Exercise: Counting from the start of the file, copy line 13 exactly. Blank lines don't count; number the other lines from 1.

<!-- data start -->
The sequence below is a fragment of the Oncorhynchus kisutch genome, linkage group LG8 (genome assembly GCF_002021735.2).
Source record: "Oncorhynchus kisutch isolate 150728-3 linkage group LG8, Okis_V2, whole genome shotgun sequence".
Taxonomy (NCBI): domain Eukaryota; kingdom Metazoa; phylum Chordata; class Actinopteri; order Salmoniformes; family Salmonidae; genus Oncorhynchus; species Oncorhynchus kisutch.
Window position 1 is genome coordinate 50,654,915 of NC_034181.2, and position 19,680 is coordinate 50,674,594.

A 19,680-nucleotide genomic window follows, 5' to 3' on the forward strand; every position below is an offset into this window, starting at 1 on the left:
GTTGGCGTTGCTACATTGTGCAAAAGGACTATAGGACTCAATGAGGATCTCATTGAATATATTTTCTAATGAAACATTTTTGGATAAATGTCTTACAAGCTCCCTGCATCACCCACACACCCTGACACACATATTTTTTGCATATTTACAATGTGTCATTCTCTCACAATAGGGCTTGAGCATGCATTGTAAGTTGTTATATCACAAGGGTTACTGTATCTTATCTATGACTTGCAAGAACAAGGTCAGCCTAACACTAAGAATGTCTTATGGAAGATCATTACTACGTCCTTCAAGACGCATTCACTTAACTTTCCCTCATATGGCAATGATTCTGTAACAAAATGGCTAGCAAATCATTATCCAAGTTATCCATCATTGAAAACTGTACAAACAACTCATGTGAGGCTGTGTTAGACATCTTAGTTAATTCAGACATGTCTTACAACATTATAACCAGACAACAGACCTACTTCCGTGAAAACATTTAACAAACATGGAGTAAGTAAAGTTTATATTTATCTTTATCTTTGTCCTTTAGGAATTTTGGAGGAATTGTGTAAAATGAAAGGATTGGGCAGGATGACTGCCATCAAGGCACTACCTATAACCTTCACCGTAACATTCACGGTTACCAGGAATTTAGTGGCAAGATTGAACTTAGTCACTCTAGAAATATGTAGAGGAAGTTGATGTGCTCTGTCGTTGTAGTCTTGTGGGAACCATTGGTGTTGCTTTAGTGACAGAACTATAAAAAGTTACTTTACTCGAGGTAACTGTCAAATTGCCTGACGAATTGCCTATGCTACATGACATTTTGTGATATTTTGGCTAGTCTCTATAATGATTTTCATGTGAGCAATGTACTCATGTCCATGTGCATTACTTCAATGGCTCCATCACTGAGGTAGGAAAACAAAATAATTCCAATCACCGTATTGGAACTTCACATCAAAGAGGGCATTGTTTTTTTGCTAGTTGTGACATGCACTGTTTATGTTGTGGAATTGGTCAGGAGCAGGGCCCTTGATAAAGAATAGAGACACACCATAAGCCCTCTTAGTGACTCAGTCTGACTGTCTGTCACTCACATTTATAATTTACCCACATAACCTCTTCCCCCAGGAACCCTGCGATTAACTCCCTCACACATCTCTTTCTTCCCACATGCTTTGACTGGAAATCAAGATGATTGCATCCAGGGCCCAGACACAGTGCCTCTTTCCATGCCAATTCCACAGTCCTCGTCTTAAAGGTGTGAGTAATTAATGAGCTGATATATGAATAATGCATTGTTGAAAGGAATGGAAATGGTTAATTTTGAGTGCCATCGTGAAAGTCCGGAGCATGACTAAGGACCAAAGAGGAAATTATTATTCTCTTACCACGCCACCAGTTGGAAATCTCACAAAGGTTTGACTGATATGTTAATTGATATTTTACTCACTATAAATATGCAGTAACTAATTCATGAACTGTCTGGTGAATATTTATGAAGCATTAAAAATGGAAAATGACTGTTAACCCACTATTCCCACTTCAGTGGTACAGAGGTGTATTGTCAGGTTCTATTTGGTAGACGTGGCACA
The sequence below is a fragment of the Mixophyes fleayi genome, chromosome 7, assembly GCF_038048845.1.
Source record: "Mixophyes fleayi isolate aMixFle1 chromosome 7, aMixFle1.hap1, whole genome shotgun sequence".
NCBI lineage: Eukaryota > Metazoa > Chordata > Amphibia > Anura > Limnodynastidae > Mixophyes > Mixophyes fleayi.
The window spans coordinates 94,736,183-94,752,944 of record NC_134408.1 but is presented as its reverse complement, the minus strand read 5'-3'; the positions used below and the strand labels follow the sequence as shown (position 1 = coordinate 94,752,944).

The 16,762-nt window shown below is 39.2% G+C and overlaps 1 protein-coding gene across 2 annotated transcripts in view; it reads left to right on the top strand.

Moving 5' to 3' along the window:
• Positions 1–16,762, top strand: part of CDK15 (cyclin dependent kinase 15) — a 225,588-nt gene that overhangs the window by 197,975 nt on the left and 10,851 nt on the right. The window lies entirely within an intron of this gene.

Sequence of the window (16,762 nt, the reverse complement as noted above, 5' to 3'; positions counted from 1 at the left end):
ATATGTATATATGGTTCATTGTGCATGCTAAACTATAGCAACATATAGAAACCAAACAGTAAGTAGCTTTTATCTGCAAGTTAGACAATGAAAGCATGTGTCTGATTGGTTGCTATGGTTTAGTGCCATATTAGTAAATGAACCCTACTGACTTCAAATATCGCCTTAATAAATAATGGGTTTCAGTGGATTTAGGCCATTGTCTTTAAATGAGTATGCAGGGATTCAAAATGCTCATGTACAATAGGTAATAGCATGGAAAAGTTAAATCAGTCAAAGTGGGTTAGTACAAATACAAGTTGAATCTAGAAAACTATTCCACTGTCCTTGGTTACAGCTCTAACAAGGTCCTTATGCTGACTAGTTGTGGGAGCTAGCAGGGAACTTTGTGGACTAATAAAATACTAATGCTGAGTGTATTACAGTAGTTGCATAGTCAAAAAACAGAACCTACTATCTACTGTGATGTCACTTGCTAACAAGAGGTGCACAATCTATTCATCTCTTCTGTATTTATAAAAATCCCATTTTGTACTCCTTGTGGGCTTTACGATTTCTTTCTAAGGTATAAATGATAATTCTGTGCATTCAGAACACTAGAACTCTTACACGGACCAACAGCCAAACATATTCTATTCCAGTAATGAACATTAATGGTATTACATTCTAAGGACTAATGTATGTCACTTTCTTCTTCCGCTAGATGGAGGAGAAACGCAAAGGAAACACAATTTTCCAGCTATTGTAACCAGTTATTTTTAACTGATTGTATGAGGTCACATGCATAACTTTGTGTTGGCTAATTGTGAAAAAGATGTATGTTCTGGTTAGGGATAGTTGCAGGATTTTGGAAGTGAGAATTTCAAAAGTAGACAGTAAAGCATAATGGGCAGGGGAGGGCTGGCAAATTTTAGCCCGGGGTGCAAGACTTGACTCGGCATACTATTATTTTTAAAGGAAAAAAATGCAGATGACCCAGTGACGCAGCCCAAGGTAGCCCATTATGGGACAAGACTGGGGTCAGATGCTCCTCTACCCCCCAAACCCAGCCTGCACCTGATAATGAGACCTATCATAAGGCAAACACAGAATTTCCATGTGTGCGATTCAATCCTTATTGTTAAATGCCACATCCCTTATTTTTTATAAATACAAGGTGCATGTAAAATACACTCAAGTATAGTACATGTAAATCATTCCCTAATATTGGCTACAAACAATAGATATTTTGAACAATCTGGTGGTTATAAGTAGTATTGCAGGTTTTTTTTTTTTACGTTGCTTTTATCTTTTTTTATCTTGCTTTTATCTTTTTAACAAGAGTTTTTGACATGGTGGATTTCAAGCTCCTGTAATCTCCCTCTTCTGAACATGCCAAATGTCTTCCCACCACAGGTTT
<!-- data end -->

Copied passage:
• Positions 1–16,762, top strand: part of CDK15 (cyclin dependent kinase 15) — a 225,588-nt gene that overhangs the window by 197,975 nt on the left and 10,851 nt on the right. The window lies entirely within an intron of this gene.